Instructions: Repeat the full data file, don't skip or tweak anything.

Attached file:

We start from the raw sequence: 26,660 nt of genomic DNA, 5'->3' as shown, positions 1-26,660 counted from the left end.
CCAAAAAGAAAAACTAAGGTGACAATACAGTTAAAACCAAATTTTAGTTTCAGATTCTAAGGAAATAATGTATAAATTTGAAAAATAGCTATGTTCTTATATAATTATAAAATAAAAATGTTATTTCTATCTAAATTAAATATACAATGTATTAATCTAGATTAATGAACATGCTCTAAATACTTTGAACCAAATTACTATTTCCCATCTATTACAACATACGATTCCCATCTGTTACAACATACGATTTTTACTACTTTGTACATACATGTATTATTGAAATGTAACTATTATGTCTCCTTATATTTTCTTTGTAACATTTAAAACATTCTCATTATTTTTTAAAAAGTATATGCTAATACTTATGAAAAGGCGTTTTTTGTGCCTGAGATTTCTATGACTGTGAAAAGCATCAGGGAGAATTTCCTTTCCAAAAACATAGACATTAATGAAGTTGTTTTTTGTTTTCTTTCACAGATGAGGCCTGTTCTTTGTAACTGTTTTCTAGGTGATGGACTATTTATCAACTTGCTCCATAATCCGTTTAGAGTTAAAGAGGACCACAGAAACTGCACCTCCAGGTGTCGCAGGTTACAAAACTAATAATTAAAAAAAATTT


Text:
We start from the raw sequence: 26,660 nt of genomic DNA, 5'->3' as shown, positions 1-26,660 counted from the left end.
CCAAAAAGAAAAACTAAGGTGACAATACAGTTAAAACCAAATTTTAGTTTCAGATTCTAAGGAAATAATGTATAAATTTGAAAAATAGCTATGTTCTTATATAATTATAAAATAAAAATGTTATTTCTATCTAAATTAAATATACAATGTATTAATCTAGATTAATGAACATGCTCTAAATACTTTGAACCAAATTACTATTTCCCATCTATTACAACATACGATTCCCATCTGTTACAACATACGATTTTTACTACTTTGTACATACATGTATTATTGAAATGTAACTATTATGTCTCCTTATATTTTCTTTGTAACATTTAAAACATTCTCATTATTTTTTAAAAAGTATATGCTAATACTTATGAAAAGGCGTTTTTTGTGCCTGAGATTTCTATGACTGTGAAAAGCATCAGGGAGAATTTCCTTTCCAAAAACATAGACATTAATGAAGTTGTTTTTTGTTTTCTTTCACAGATGAGGCCTGTTCTTTGTAACTGTTTTCTAGGTGATGGACTATTTATCAACTTGCTCCATAATCCGTTTAGAGTTAAAGAGGACCACAGAAACTGCACCTCCAGGTGTCGCAGGTTACAAAACTAATAATTAAAAAAAATTT